This Spring, three more degree systems were introduced to our group. They are by E.C. Matthews, Donna Walter Henson, and Chandra Dhi Manthri. This brings our total of degree systems assessed to date up to 20. There are still more than 6 systems on hand that we have not yet gotten to.
The first of these we studied was “Fixed Stars and Degrees of the Zodiac Analyzed” by E.C. Matthews. It was written in 1947 and reprinted in 1968 by the Motivational Development Centre in Albuquerque, New Mexico. He gives a keyword and adds comments and further ideas. He has included the position of the major stars in the degrees and has given an interpretation for them. Since the stars precess through the zodiac he claims many earlier degree systems are no longer totally correct as the stars are now in different degrees.
Matthews refers to the works of Alan Leo, Dr. Henry Gordon, Chandra Dhi Manthri, Isidore Kozminsky, Maurice Wemyss, Charubel, and “La Volasfera”/Sepharial. He uses the book “Notable Nativities” for his source of birth data. His degree meanings have extensive associations to famous people and which planet they have in each degree. He does integrate as much astrological association within the degree references as he can. He does not lean towards spiritual interpretations, but seems to base his conclusions on stars, behavioural implications and research.
On the whole Matthews’ degree meanings were found to be refreshing and were easy to identify with. His references to the horscopes of famous people was stimulating. He used symbols rather than words wherever possible and he also included aspects to a degree.
The second system we looked at was the “Degrees of Life” by Chandra Dhi Manthri which was published monthly in Wynn’s Astrology Magazine throughout 1938. Manthri claims to be a student of deep insight and has much astrological experience in ancient Egyptian and Hindu schools. These degree meanings were hand copied around 1903 from an old book, which was in the possesion of its illuminated owner, in Asia Minor. He says the creative words are the keys to the house influences of each degree.
Manthri’s “The Degrees of Life” was reprinted in 1974 by Astro-Analytics Publications, Van Nuys, West Covina, California. In the introduction to this edition it suggests that this was copied from an old sanskrit text, but may have originated from a much earlier Indus Valley Text, which preceeed Sanskrit by a millenia!
Manthri’s degrees represent a refreshing new approach. It is written in old English using words like Thine and Thou. First there is a creative word which seems to be in an eastern language, probably Sanskrit. Then comes a discourse in which the degree seems to be speaking or preaching to you. Perhaps it would be better thought of as if the Masters themselves were speaking to you through the degrees. Each degree contains a different lesson. He does have double meanings for some degrees as he follows a pattern of duads (2°30’ per segment). It is much more direct and interactive than other degree systems. Each systems teaches a lesson rather than simply giving a symbol to reflect on.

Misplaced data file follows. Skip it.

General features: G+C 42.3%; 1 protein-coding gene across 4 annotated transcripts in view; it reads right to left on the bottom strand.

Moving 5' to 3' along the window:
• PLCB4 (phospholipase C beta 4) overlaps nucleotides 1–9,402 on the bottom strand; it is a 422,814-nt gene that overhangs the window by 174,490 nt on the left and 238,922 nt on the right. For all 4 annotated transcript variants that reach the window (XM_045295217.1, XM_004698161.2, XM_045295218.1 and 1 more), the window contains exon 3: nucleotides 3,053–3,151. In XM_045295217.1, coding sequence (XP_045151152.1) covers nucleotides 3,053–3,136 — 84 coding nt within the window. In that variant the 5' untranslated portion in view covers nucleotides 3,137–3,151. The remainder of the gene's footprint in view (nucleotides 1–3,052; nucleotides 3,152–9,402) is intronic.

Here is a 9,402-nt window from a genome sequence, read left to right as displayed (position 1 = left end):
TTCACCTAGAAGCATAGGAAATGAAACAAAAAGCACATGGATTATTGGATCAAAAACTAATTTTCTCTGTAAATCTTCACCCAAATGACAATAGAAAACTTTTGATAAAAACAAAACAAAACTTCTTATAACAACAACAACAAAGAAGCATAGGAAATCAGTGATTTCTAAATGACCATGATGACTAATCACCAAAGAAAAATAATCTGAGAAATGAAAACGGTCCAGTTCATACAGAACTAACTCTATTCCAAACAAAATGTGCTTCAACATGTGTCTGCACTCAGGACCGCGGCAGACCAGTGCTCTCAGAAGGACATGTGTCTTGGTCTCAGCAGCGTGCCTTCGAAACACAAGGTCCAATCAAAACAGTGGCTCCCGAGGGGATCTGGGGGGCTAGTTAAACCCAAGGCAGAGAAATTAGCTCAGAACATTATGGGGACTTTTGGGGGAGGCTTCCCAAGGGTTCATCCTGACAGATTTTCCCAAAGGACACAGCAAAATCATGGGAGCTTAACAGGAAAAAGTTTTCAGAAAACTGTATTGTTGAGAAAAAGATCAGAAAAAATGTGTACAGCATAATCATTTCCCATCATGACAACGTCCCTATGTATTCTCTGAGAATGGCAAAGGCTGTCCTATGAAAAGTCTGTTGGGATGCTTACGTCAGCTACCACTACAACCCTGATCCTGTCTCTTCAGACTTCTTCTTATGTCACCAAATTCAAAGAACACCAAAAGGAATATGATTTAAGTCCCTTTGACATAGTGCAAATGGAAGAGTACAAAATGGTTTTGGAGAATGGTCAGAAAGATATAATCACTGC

The style and content of these degree lessons command attention. You definitely have to check yourself out against this standard. If it were not for the old English this system might have become one of the most used today. They hold to a spiritual truth or path. They incourage the reader to develop along this path and to avoid the pitfalls that take one from one’s path.
The third system we studied was that of Donna Henson, entitled “Degrees of the Zodiac”. It was published by the American Federation of Astrologers in 1981. She refers to Vivian Robson’s “Fixed Stars and Constellations in Astrology”, to E.C. Matthews’, “Fixed Stars and Degrees of the Zodiac Analyzed”, C.E.O. Carter’s, “An Encyclopedia of Psychological Astrology”, and Carelli’s “360 Degrees of the Zodiac”. She includes some fixed stars for their 1980 positions.
In her system Donna gives careers for each degree rather than keywords. She adds some comments in places, but on the whole the remainder of her interpretations is a word for word copy of E.C. Matthews. She seems to have compiled her meanings from the books mentioned above. This does not invalidate her work. She has researched the material at her disposal and presented it. She did take a significant lead in her classification system from C.E.O. Carter. She includes an extensive alphabetical index to her degree interpretations. She lists diseases, jobs, and other concerns by name and reference to the degrees of the Zodiac where it was mentioned. This procedure deserves applause and others would be wise to adopt it.